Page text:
Helen Borgers, the radio voice of South California jazz for over three decades, died from cancer on November 12, 2017. Borgers had been hospitalized since September.
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This has been a difficult year for Jazz radio personality Helen Borgers. In July she was quietly laid off by LA’s KKJX after over 38 years at the station. Then, in August, she learned she needs life-saving surgery for an undisclosed cardiac issue. Borgers is currently hospitalized at Long Beach Memorial Hospital's cardiac care unit. Doctors are planning surgery once her status becomes stabile.
Unfortunately, when Borgers was turfed by KKJZ, she lost her medical insurance coverage. Now, the LA Jazz community is rallying to help her. Last weekend the Los Angeles Jazz Institute presented A Day of Jazz, a fundraising event to help Borgers with her urgent medical care and recovery expenses.
Also, a crowd-funding effort is now underway on her behalf [link].
According to Don Barrett’s blog LARadio.com [link], KKJZ made no announcement on the air about Borger’s departure. Barrett also reported any trace of Borgers was eliminated from the KKJZ website [link]. (I checked and I saw no mention of Borgers on the site either.)
“As of July 1, 2017, [I am] no longer on air at KKJZ. After 38 years. It was such a bolt out of the blue. I think, in the long run, it will be better to be able to play the music I choose as we used to on KLON.”
In 2007 Long Beach State, licensee of KKJZ, hired an outside contractor, Mt. Wilson FM Broadcasters, to operate the station. Mt. Wilson is a for-profit company that also owns commercial Country station KKGO. KKGO used to a commercial Jazz station.
Asked for a comment, KKJZ’s Station Manager Stephanie Levine told LARadio.com:
“We recently laid off Helen Borgers and another announcer for budgetary reasons. Unfortunately, financial circumstances require us to make difficult decisions like these. However, we are committed to keeping K-Jazz on the air long-term. We greatly value both individuals and wish them continued success.”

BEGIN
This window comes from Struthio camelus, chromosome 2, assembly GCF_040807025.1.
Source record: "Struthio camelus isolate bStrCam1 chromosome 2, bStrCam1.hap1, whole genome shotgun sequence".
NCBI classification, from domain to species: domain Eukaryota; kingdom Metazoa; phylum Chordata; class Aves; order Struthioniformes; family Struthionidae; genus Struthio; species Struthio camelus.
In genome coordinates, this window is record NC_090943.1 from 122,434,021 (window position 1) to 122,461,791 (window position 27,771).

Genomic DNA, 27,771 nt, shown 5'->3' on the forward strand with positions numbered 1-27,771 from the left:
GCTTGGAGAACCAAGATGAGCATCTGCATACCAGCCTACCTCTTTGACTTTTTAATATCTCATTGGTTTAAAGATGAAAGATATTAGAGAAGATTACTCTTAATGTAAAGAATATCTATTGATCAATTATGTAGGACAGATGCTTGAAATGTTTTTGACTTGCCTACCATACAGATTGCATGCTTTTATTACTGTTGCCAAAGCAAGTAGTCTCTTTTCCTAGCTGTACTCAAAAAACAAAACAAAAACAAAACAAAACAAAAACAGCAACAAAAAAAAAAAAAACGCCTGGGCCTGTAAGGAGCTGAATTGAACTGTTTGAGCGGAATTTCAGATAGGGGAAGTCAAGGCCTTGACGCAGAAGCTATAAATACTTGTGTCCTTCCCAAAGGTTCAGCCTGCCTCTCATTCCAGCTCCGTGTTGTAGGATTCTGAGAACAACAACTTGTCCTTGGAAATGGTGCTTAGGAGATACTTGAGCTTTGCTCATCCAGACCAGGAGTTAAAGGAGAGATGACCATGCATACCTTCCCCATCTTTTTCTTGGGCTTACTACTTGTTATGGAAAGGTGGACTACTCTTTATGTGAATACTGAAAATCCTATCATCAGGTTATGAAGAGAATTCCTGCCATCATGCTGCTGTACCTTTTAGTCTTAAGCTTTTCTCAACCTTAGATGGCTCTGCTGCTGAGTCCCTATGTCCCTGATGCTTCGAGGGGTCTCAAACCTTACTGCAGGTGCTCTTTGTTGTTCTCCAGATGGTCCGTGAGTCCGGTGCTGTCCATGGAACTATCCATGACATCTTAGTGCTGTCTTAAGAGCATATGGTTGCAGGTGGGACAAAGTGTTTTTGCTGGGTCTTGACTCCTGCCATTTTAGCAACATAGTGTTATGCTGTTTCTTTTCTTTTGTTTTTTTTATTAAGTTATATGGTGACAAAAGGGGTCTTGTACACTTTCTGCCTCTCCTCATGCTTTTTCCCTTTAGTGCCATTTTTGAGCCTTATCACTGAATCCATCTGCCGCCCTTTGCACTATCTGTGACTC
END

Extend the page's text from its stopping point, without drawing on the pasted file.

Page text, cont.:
KEN SAYS: Wow, that is as cold as ice. After 38 years establishing KKJZ as one of the best Jazz stations in the nation, one might expect some gratitude.
In the September Nielsen audio ratings, KKJZ was down 14% in estimated cumulative listeners compared to September 2016. Both NPR News/Talk stations gained weekly listeners.
Look for Educational Media Foundation’s new station at 100.3 FM to make a splash in subsequent books. It will be a full-power repeater of K-Love thanks to acquiring the frequency as a spinoff from a recent commercial station sale. KYLA is also owned by EMF.
KKXT RE-BRANDS AS THE REPUBLIC OF MUSIC
Triple A KKXT, Dallas has a new positioning statement – Republic of Music – and a new emphasis on locally produced content. The stations program schedule has also been revamped.
Republic of Music is a play-on-words for Republic of Texas, representing local pride and independence. The station promises more North Texas music.
We reached out to PD Amy Miller and she told us:
“Local music is infused in everything we do at KXT. We’re proud to not only share songs from local artists throughout each day, but to also add a new dedicated program airing weekly, which we’re calling The Local Show, that will feature local artists from a broad spectrum of genres.
“We’ve also made October 'Local Music Month' – we’re featuring more local songs throughout the month on the radio and we’re hosting live music events with local bands across North Texas. As a listener-supported station, we think it’s vital to be a part of the local music community – both on the air and at live shows.”
According to Nielsen Audio, In September KKXT increased its estimated weekly listeners by 14% over September 2016.
It appears that the Dallas-Fort Worth Metroplex has lots of Christian Contemporary Music (CCM) listeners.
In addition to the four CCM noncoms on the ratings chart, Dallas is also home to Salem Broadcasting’s commercial CCM station KLTY. In the September book, KLTY had an estimated 943,000 weekly listeners.
I wondered if Dallas is the nation’s number one major market for people identifying as Christian. I found the chart on the right on the Pew Research website and, yes, Dallas is number one.